Statement of CSPI president Dr. Peter G. Lurie
A new analysis published today in JAMA Network Open confirms what we’ve known for some time—that the supplement industry and the Food and Drug Administration have their work cut out to keep unapproved pharmaceutical ingredients out of supplements.
Dietary supplements promising weight loss, sexual enhancement, or muscle building were the overwhelming majority of supplements identified by the FDA as adulterated. Given the lax regulation of this category of products, consumers already have ample reason to be wary of whether a given supplement contains the expected, advertised ingredients. But it’s a far more serious thing for a consumer to find unexpected, unadvertised ingredients, such as laxatives, amphetamines, Viagra-like drugs, steroids, or other pharmaceuticals in supplements freely available over-the-counter or online. And these JAMA findings are just the tip of the iceberg; the database analyzed included only those infractions that FDA detected in online sales and import screenings, not retail sales.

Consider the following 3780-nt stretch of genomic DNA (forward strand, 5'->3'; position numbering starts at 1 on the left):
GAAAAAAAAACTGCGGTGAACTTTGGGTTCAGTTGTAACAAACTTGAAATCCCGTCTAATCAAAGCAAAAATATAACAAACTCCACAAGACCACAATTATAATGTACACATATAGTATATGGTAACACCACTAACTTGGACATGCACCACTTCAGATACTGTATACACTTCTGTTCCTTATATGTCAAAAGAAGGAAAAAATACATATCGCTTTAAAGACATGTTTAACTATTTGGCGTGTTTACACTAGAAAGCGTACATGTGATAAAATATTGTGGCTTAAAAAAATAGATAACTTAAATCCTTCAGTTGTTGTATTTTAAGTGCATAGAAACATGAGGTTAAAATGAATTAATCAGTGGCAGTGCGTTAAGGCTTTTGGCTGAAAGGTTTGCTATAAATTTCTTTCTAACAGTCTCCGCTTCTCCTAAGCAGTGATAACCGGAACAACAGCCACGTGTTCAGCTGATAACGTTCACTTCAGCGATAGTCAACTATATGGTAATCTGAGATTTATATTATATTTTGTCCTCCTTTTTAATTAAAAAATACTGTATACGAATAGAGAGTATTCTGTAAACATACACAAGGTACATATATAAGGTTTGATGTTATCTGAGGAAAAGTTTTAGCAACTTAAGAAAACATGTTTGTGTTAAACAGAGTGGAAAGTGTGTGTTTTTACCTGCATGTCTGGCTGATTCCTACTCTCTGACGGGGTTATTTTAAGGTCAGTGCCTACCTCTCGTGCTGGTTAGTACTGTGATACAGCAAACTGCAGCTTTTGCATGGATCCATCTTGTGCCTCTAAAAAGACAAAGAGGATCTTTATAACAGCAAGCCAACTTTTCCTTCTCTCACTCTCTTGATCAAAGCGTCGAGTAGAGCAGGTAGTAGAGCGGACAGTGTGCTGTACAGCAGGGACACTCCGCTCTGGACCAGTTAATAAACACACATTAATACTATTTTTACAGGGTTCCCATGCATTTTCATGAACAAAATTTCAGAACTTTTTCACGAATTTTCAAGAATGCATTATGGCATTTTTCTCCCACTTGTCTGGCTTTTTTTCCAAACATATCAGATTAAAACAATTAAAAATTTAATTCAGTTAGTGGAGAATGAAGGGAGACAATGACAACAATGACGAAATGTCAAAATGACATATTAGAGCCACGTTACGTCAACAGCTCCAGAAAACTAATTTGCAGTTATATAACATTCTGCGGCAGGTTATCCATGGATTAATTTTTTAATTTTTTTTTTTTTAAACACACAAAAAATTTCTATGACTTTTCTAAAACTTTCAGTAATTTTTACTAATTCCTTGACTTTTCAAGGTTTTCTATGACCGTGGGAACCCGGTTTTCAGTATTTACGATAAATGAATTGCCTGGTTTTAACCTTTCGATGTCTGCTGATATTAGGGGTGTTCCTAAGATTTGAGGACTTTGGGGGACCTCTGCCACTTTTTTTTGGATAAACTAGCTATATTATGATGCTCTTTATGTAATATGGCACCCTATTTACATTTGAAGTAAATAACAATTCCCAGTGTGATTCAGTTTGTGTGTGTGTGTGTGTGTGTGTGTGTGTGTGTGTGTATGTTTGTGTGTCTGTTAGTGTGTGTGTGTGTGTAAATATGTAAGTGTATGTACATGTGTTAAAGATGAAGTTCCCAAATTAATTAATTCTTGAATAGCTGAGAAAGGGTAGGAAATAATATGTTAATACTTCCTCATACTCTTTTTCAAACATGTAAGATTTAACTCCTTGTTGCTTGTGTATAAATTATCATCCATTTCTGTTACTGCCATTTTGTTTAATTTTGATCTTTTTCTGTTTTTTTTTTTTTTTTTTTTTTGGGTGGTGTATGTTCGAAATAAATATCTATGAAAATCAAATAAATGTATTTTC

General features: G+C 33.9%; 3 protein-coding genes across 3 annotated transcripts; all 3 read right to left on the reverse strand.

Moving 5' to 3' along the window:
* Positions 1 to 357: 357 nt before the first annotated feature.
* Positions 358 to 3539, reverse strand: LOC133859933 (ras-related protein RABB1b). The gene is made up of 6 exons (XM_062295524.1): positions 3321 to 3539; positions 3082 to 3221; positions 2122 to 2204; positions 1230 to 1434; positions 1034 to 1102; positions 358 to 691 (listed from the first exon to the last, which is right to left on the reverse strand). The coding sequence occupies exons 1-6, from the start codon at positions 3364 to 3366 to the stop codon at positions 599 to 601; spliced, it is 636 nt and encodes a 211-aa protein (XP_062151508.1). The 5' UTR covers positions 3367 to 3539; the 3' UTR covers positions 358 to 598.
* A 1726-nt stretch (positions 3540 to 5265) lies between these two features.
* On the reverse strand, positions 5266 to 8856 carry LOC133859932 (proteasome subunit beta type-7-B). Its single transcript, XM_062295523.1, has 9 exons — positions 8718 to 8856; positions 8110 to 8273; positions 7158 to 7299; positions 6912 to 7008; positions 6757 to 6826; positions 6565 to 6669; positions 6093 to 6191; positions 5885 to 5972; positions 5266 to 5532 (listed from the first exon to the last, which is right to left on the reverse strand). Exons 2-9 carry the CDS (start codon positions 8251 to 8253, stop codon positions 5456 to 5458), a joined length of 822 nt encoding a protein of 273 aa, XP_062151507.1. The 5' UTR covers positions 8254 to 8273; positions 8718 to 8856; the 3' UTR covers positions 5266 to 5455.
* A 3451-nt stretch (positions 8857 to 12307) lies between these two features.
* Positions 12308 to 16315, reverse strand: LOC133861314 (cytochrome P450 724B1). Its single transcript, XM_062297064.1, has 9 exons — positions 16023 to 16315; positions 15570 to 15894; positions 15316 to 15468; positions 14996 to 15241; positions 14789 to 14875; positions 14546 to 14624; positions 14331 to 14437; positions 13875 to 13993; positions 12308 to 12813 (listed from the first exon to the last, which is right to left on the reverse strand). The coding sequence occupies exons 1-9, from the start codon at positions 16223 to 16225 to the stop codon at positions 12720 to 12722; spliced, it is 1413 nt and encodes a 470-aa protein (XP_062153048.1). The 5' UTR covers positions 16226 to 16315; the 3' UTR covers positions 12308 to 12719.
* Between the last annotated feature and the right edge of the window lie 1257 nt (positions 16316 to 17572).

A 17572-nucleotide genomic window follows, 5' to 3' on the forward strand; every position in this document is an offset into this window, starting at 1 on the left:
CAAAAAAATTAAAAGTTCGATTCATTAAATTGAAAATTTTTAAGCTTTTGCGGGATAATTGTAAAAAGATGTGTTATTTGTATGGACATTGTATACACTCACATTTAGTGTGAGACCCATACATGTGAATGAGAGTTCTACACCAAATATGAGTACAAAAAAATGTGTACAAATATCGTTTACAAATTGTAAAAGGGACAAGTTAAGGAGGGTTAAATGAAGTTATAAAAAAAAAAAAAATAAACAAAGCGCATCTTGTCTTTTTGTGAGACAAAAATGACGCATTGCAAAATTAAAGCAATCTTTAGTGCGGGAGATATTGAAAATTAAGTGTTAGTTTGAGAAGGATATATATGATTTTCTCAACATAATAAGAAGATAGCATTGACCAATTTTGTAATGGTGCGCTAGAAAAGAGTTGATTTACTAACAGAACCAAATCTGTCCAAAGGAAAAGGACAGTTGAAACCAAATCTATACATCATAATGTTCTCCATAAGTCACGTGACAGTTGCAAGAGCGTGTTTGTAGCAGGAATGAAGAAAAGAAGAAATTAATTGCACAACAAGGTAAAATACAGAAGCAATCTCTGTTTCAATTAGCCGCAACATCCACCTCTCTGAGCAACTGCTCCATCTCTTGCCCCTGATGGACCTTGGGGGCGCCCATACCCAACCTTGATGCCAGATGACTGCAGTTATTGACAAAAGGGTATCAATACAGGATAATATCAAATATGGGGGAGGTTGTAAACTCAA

There is more that Congress and the FDA can do to ensure supplements are free from pharmaceutical contamination. First, Congress could give FDA new authority to require registration of specific products, so the agency would know what it is regulating. The agency could pick up its pace issuing warning letters and taking other enforcement actions (its last warning letter for a tainted dietary supplement was in 2009, despite detecting hundreds of tainted products since then). And Congress could require pre-market third-party testing of supplements—particularly of supplements advertised as weight loss, sex enhancement, or body building aids—to assure that they don’t contain unsafe or unlabeled ingredients.